Fair Trade All Around

April 12, 2002
The Vancouver Province

The trade that sent Rob Blake to Denver late last season may have won a Cup for the Avalanche, but it was no small shot in the arm for the L.A. Kings, either.

Though it was a miserable time for Adam Deadmarsh, what with his family still in Denver, professionally it has turned out remarkably well for him and GM Dave Taylor. The deal set the standard for getting the most for a soon-to-be-unrestricted free agent.

Not only did Taylor get Deadmarsh and Aaron Miller, who helped the Kings stretch their season to a seventh game in the second round, the Kings landed solid prospect Jared Aulin, their first-round pick last season Dave Steckel and the Avs' top pick in the '03 draft. All this for Blake, a guy who wasn't going back to L.A. no matter how much the Kings offered, because he felt, perhaps rightly, he'd been insulted in the process.

Miller has been outstanding, virtually stepping in for Blake while Deadmarsh has enjoyed his best season with 61 points going into Thursday's tilt with the Canucks. The energy and leadership he brought have made him genuinely appreciated in L.A., whereas that never seemed to be the case in Colorado where there were so many stars ahead of him.

"I was just happy to be playing and with such a successful, offensive type of team. I never really got the feeling of being under-appreciated" says Deadmarsh of Colorado.

"It's such a big help to start your career with a team like that where, [if] you make a mistake, it isn't always going to cost you. As far as the contract problems went, I always thought Pierre [Avs GM Lacroix] was just doing his job. The trade, what with the timing of everything last year, was tough but it's kind of worked out pretty well."

The Fruitvale winger isn't exactly playing with plowhorses in L.A., with Jason Allison and Ziggy Palffy. And this season's Olympic appearance with the Americans meant more exceptional company.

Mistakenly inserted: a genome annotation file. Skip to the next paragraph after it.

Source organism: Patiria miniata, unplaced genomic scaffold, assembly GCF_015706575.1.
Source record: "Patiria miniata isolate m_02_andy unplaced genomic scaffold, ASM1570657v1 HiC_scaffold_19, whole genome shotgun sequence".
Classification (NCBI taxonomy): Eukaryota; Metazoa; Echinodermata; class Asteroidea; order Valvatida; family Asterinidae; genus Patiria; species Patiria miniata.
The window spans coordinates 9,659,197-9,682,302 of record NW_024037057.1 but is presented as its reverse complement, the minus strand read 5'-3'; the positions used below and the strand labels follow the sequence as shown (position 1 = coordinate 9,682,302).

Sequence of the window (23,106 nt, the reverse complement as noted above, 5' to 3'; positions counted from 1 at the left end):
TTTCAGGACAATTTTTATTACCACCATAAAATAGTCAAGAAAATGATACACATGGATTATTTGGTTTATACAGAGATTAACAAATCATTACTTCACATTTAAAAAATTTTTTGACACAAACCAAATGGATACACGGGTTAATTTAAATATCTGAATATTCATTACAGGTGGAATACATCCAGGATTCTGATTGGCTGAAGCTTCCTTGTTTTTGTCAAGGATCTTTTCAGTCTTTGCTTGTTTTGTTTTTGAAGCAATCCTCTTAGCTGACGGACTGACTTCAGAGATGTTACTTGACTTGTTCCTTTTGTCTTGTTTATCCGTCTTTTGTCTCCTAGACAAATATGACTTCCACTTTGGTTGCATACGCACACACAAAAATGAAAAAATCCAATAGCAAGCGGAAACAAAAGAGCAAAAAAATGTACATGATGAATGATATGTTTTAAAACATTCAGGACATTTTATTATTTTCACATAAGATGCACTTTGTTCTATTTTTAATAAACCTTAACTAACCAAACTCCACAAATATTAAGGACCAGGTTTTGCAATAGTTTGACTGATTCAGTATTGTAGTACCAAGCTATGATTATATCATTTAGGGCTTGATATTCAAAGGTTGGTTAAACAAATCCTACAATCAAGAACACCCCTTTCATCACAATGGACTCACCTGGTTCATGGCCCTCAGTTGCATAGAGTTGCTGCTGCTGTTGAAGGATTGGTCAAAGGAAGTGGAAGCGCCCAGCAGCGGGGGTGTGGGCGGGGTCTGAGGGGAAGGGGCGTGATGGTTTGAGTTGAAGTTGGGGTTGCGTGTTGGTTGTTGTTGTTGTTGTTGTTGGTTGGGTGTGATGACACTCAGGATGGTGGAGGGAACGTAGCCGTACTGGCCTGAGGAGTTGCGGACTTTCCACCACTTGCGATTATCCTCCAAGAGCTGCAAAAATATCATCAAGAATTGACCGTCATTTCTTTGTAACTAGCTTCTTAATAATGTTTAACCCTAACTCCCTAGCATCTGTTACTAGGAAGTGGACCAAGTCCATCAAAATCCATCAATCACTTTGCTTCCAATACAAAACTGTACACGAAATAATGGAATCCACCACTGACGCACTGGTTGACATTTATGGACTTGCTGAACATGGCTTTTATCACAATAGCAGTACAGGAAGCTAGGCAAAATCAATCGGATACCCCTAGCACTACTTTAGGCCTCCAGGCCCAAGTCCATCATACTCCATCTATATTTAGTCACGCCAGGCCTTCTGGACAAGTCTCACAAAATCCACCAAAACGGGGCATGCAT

"It's been a pretty good year, really," he says, thinking back to the Olympics and ahead to what might happen in the playoffs if Felix Potvin holds up.

"I've enjoyed my time playing with them [the American team] and I tried not to think about playing against Canada. I just played. I was just in awe of being out there with the guys that were playing on both sides. But I've been playing with them since I was 16 and I have an American family, so I just keep going. You can't change midway through, anyway."

His Olympic treachery aside, Deadmarsh and Miller came into a situation that was ripe to take off in late February last season.

"When Adam and I got there the team was just so happy to get the Rob [Blake] situation cleared up," says Miller.

"He had been such a big part of that team for so long and that thing had played like a soap opera. Everyone was glad to see it stop, even though nobody in the room wanted to see him traded.

"Once it became inevitable, getting it over was a relief. From there, they accepted us and basically said, 'Show us what it takes.' It was a team that hadn't done much in the playoffs."

Kings coach Andy Murray also believes the trade was a lift.

"Getting Felix was the biggest thing for us because our other guys weren't getting it done. We had nothing to lose by getting him, just the remaining two months on his contract. They [Vancouver] got nothing if we didn't re-sign him and he was the only help out there. But, after Felix, those two guys were very important. Aaron has stepped in and played a lot and Adam gives us a great presence and speed up front."

That presence and speed are missing from the Colorado lineup. It was perhaps the price of winning a Cup for the Avs, a payment the Kings were thrilled to receive.